Course: Appetizer, Main Course
Cuisine: American
Servings: 6 people
Author: Hank Shaw
Prep Time: 20 minutes
Cook Time: 2 hours 30 minutes
Total Time: 2 hours 50 minutes


  • 3 pounds of duck legs
  • Salt
  • 3/4 cup sriracha hot sauce
  • Juice of 2 limes
  • 3 tablespoons honey, or to taste
  • 1 tablespoon soy sauce


  • Salt the duck legs well and arrange them skin side up in one layer in a roasting pan or sheet pan. Put them in the oven and set it to 400°F. Don't preheat the oven. You want the temperature to come up gradually so some fat from the ducks renders and moistens the bottom of the pan, so the legs don't stick to it. Roast until tender, about 90 minutes to 2 hours. You might have a few legs that are still tough, but that's part of working with wild food. If you work with domesticated legs, you should only need about an hour. (Note that my oven will take 30 minutes to get to 400°F, so if you have a quick heating oven, start at 350°F for 30 minutes and then jack the heat up.) NOTE: Pre-braised legs will only need about 20 to 30 minutes to crisp up.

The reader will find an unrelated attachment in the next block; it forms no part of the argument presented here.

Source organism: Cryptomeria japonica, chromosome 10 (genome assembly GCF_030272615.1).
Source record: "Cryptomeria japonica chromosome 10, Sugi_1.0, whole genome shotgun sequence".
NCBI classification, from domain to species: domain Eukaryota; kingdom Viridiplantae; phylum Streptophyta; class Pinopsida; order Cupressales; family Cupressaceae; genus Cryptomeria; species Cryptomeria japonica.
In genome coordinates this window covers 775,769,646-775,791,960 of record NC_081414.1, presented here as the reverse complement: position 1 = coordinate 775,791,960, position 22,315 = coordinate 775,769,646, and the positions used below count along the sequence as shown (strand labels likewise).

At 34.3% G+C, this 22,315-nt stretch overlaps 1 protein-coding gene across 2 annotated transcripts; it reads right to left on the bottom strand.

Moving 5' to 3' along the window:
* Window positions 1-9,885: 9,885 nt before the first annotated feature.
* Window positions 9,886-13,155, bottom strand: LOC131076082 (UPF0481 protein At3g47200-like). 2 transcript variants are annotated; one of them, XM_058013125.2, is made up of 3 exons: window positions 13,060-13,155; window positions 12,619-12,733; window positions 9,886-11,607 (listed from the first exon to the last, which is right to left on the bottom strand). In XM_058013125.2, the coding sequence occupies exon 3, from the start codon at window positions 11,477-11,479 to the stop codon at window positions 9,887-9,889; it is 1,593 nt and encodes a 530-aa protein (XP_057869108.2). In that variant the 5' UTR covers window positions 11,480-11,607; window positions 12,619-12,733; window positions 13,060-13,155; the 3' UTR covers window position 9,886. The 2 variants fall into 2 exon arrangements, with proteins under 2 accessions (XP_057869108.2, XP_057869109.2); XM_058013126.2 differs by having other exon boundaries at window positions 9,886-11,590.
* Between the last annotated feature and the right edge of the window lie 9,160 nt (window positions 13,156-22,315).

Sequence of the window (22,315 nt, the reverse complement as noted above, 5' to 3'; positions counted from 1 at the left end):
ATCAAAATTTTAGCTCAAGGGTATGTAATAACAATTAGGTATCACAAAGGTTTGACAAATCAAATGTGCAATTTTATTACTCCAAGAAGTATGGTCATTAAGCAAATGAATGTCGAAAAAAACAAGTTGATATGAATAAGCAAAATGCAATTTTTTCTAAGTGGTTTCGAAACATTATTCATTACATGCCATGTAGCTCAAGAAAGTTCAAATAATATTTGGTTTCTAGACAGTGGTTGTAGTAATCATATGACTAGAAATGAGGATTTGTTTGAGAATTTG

• Meanwhile, mix the remaining ingredients together in a small pot and warm just enough to incorporate the honey.
  • When the duck legs are tender, take them out but keep the oven on. Put them into a large bowl (gently, as the meat will be starting to come off the bone) and pour the sauce over them. Carefully toss to combine and put them back on the baking sheet skin side up and return them to the oven. Keep an eye on the wings, and when you start to see a little bit of char on the sauce, which will caramelize quickly, pull them out. Serve with the remainder of the sauce in the mixing bowl.


Calories: 377kcal | Carbohydrates: 9g | Protein: 42g | Fat: 18g | Saturated Fat: 5g | Cholesterol: 178mg | Sodium: 1133mg | Potassium: 50mg | Fiber: 1g | Sugar: 9g | Vitamin A: 49IU | Vitamin C: 25mg | Calcium: 18mg | Iron: 4mg

Nutrition information is automatically calculated, so should only be used as an approximation.

Tried this recipe? Tag me today!Mention @huntgathercook or tag #hankshaw!

You May Also Like

British Game Pie

How to make hand-raised pies with game. This one is a huntsman’s pie, an English classic hand pie made with a hot water crust.